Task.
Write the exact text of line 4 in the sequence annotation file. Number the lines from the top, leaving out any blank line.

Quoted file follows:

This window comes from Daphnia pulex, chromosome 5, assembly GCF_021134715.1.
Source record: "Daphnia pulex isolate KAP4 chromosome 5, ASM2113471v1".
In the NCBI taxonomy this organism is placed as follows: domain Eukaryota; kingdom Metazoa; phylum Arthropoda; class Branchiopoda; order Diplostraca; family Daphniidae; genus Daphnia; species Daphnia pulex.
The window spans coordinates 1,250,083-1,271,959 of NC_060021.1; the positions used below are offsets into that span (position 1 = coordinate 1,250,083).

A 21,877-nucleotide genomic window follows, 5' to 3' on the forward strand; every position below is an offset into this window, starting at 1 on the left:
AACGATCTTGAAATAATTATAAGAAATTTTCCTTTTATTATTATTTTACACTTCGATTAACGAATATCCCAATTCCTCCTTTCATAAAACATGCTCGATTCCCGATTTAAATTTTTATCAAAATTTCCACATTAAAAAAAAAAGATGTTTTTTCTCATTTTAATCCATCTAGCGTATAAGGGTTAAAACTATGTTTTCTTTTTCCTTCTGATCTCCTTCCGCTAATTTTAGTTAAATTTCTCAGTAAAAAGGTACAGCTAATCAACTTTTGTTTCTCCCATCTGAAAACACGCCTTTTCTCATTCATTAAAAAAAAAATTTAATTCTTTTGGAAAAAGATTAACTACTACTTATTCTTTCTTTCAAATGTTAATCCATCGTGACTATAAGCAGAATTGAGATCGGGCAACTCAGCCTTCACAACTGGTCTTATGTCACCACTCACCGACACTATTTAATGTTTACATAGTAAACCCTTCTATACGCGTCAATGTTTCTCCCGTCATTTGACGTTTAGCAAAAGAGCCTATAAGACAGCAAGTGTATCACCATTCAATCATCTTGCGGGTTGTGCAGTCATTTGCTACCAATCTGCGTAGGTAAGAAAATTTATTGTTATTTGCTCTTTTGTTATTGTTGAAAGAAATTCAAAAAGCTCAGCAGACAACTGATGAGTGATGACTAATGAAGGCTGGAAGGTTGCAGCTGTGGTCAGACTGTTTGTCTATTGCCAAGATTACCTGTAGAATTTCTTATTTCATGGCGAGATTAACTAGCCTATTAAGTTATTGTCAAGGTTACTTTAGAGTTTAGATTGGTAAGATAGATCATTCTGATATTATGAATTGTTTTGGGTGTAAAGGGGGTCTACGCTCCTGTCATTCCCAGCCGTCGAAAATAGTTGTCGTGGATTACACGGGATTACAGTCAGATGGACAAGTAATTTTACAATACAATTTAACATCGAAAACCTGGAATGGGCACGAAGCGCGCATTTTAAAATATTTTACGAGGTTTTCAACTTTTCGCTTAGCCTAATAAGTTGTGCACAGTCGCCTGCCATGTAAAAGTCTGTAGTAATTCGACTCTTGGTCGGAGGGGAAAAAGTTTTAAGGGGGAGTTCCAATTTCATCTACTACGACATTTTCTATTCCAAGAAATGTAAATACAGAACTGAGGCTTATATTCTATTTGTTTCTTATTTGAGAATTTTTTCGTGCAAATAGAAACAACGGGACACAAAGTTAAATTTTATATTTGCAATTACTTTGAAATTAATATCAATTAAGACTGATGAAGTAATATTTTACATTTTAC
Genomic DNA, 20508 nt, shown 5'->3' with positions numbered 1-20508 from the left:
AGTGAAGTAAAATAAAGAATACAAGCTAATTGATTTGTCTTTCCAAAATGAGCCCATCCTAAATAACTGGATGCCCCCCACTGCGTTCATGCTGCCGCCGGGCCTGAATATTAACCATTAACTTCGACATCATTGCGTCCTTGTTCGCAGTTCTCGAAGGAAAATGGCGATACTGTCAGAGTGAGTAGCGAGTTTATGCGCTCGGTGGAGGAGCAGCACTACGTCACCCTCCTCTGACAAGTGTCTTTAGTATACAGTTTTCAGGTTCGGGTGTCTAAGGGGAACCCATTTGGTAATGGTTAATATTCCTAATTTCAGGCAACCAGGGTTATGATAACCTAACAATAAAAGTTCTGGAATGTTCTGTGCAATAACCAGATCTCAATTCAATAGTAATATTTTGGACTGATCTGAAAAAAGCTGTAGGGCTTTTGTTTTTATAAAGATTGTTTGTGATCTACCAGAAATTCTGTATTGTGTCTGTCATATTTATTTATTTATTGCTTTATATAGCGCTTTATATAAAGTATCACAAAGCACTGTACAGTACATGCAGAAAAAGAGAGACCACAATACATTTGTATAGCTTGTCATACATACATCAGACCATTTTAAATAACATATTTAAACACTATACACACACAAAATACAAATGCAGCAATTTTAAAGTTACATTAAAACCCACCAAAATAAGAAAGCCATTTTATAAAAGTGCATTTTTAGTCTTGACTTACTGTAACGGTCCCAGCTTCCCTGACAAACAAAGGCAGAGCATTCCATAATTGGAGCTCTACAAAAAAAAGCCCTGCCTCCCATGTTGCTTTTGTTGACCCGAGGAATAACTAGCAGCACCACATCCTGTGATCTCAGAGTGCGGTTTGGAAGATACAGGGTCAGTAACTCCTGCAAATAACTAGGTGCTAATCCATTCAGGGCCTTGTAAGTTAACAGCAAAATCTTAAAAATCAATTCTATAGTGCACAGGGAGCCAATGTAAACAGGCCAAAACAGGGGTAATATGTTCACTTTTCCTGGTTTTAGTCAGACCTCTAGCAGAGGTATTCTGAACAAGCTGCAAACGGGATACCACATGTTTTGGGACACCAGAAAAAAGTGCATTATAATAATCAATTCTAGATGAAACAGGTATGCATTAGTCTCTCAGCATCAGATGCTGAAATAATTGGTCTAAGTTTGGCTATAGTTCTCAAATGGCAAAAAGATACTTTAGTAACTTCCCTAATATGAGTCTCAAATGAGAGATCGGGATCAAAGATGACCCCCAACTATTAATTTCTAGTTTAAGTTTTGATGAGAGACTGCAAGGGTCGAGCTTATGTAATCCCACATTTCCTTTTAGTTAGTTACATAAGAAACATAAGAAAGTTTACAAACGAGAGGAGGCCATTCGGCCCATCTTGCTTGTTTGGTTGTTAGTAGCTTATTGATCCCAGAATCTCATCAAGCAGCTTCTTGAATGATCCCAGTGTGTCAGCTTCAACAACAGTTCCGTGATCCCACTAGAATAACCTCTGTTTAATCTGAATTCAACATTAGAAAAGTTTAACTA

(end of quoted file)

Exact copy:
The window spans coordinates 1,250,083-1,271,959 of NC_060021.1; the positions used below are offsets into that span (position 1 = coordinate 1,250,083).